The Blessed Meaninglessness of The Nightmare Before Christmas
We’re big fans of Leah Schnelbach’s Christmas content takes. And this recent one about The Nightmare Before Christmas is no exception. Check it out on Tor.com.
December’s a minefield. Most of the year you can watch movies or TV shows, and you more or less know what you’re in for. If you’re watching the latest Martin Scorsese movie, things will probably get heavy. If you’re watching a sitcom, the stakes will probably be low. Even now in the era of prestige TV and extremely niche indie films—when the writing is, I think, sharper than it’s ever been, and creators feel free to hop genres and assume their viewers’ intelligence—you can usually decide how much depth you want to deal with, and tailor your viewing accordingly.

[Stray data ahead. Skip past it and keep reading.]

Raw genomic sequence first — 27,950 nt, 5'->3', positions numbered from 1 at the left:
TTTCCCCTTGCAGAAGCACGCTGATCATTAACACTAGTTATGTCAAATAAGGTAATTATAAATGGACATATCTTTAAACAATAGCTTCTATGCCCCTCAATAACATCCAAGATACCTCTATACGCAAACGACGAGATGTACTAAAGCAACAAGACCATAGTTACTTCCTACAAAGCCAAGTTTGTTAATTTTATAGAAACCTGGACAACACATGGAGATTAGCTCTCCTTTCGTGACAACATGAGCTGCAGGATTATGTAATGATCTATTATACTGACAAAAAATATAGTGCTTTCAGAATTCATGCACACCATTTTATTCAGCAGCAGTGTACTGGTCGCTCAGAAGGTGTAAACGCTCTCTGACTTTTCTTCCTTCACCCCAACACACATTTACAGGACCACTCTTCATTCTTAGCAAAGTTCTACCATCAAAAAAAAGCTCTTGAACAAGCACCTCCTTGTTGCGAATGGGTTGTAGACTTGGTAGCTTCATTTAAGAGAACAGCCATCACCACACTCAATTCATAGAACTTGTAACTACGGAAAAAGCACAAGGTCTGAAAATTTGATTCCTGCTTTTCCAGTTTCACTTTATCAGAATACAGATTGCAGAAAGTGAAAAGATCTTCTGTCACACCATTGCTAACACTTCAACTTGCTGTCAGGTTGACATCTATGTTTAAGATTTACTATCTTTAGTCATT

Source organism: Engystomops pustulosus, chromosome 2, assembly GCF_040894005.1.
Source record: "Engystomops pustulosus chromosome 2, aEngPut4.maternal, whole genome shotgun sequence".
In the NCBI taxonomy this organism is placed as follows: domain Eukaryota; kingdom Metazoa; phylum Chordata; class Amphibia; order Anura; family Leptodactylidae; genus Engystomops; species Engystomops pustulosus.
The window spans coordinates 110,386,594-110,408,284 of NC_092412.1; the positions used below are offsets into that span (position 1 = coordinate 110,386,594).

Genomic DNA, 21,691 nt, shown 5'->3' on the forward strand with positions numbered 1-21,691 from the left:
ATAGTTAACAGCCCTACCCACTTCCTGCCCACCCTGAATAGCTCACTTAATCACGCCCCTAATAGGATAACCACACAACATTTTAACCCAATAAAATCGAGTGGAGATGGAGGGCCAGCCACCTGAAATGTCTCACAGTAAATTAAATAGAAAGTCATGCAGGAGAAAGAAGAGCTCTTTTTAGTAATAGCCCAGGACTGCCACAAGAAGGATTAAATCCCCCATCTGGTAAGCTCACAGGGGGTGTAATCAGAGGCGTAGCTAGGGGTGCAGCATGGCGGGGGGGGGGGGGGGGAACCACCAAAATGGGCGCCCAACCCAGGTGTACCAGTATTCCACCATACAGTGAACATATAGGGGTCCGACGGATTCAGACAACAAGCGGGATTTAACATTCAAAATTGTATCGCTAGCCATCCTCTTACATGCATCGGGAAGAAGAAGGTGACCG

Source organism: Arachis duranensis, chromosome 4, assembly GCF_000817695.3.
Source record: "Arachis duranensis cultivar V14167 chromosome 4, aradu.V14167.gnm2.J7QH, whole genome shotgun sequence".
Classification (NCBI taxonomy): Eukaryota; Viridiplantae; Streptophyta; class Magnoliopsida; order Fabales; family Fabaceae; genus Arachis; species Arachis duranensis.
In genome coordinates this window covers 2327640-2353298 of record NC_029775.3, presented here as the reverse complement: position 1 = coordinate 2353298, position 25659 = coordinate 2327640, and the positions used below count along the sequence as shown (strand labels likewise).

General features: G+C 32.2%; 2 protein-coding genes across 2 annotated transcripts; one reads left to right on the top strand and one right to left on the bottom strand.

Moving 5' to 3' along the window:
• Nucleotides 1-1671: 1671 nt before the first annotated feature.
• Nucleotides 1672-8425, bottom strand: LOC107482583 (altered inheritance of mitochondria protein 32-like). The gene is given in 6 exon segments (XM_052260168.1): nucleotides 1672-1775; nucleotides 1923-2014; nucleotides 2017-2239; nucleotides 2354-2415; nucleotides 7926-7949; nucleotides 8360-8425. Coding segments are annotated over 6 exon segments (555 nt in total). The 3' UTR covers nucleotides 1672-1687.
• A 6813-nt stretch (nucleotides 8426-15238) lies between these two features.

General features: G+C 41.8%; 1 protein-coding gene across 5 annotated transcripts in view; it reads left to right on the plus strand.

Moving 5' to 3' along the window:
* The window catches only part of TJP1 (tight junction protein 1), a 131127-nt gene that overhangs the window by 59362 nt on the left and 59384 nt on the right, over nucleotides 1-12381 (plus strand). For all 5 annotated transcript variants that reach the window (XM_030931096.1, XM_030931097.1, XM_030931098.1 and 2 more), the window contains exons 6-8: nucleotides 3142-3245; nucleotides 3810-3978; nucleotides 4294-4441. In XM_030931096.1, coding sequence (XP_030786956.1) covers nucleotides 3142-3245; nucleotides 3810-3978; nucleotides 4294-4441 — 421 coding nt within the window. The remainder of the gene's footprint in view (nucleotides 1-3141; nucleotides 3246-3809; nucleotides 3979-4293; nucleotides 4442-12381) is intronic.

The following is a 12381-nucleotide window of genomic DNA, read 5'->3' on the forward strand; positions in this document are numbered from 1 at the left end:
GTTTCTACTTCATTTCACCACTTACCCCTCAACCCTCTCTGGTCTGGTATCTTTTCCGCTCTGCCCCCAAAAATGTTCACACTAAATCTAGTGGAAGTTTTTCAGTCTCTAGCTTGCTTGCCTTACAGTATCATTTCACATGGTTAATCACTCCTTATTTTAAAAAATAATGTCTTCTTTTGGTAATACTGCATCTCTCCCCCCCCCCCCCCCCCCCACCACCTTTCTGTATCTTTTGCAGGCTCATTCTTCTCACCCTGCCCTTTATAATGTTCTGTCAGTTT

But not in December—in December even the wackiest comedies have to stop the action long enough to meditate on capital-M Meaning, and the grittiest dramas make room for capital-M Miracles, in order to acknowledge the annual cultural fulcrum that is Christmas.
In all of my searching I have found only one film that ignores this tradition of meaning-making. That movie is The Nightmare Before Christmas.
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